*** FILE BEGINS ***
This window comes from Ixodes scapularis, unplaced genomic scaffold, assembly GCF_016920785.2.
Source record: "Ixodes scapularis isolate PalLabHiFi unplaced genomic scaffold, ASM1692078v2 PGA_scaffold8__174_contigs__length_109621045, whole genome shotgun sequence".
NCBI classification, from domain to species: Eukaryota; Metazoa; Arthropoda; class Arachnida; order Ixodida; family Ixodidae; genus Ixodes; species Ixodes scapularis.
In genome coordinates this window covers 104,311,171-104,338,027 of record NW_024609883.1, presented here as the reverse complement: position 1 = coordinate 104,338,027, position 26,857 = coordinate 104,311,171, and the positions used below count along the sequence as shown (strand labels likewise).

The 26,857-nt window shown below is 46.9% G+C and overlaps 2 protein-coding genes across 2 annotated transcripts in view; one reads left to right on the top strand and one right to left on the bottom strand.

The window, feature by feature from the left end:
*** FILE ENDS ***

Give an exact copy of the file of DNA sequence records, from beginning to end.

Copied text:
This window comes from Ixodes scapularis, unplaced genomic scaffold, assembly GCF_016920785.2.
Source record: "Ixodes scapularis isolate PalLabHiFi unplaced genomic scaffold, ASM1692078v2 PGA_scaffold8__174_contigs__length_109621045, whole genome shotgun sequence".
NCBI classification, from domain to species: Eukaryota; Metazoa; Arthropoda; class Arachnida; order Ixodida; family Ixodidae; genus Ixodes; species Ixodes scapularis.
In genome coordinates this window covers 104,311,171-104,338,027 of record NW_024609883.1, presented here as the reverse complement: position 1 = coordinate 104,338,027, position 26,857 = coordinate 104,311,171, and the positions used below count along the sequence as shown (strand labels likewise).

The 26,857-nt window shown below is 46.9% G+C and overlaps 2 protein-coding genes across 2 annotated transcripts in view; one reads left to right on the top strand and one right to left on the bottom strand.

The window, feature by feature from the left end: